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Coming off Guardini’s wheel, Bennett took the biggest win of his career when he won the final stage of the Tour of Qatar; Kristoff could only manage 19th and so Terpstra won the race overall

Photo: TNE/Stiehl

ALEXANDER KRISTOFF

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ANDREA GUARDINI

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BORA-HANSGROHE

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MACIEJ BODNAR

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NACER BOUHANNI

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NIKI TERPSTRA

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QUICK-STEP - ALPHA VINYL

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SAM BENNETT

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TOUR OF QATAR

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13.02.2015 @ 14:38 Posted by Emil Axelgaard

Sam Bennett (Bora-Argon 18) took the biggest win of his career when the young Irishman beat almost the entire sprinting elite in the final stage of the Tour of Qatar. Coming off Andrea Guardini’s (Astana) wheel, the Irishman easily distanced the Italian while Alexander Kristoff (Katusha) could only manage 19th, meaning that Niki Terstra (Etixx-QuickStep) won the race overall for the second year in a row.

 

In his first professional season, Sam Bennett took a few wins in smaller races that indicated that he has the potential to develop into a future top sprinter but he didn’t get the chance to beat all the top sprinters. Today he got his big breakthrough victory when he won the prestigious final stage of the Tour of Qatar, beating almost the entire sprinting elite.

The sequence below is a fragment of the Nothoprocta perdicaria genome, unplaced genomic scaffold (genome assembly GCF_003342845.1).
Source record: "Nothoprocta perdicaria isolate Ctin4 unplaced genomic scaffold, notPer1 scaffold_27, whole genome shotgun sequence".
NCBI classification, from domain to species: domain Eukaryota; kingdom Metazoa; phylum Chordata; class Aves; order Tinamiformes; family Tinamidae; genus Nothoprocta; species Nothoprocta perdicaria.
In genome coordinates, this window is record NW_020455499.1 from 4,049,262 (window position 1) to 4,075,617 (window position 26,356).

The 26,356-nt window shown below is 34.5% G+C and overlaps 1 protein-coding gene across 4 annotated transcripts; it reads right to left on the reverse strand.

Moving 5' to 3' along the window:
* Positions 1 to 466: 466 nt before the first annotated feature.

Going into this season, Bora-Argon 18 have done a lot to strengthen their lead-out train but actually nothing seemed to go to plan for the German team. With no teammates at his side, Bennett was the only black-clad rider in the front positions as the sprint teams battled for positions in the finale.

 

With 3km to go, IAM seemed to be in control with Reto Hollenstein and Matthias Brändle working hard on the front for their sprinter Heinrich Haussler. However, it was the Astana team that proved its strength when four of their riders hit the front, with sprinter Andrea Guardini sitting at the back of the train.

 

The Kazakh team went into the final U-turn with 1300m to go in the perfect position but they lost the battle against the Tinkoff-Saxo team who made a big surge as they passed the flamme rouge. Michael Mørkøv, Nikolai Trussov, Matti Breschel and Peter Sagan hit the front for the Russian team and they gave Sagan the perfect lead-out.

 

Guardini had moved onto Sagan’s wheel while Bennett had done well in the fierce fight for position to be just behind the Astana rider. When the Italian anticipated Sagan and easily passed the Slovakian, Bennett was in the perfect position. The Irishman timed his sprint perfectly and easily distanced Guardini while a fast-finishing Nacer Bouhanni (Cofidis) passed Sagan to complete the podium.

 

The big loser in the sprint was Alexander Kristoff (Katusha) who could only manage 19th after his team had worked hard all day to set him up for the overall win. The Russian team had brought things back together for the first intermediate sprint where the Norwegian picked up two bonus seconds, meaning that he just had to win the stage to take the overall victory. However, his team had used too much energy throughout the stage and Kristoff was never in contention in the bunch sprint.

 

Hence, Niki Terpstra (Etixx-QuickStep) could step onto the podium as the winner of the race for the second year in a row while Maciej Bodnar (Tinkoff-Saxo) finished second. Kristoff’s three stage wins, however, had been enough to elevate him into third after he had dropped down after the time trial.

 

Kristoff could console himself with the fact that he took a comfortable win in the points classification whiel Sagan was the best young rider. Unsurprisingly, Etixx-QuickStep again won the teams classification in the Qatari race.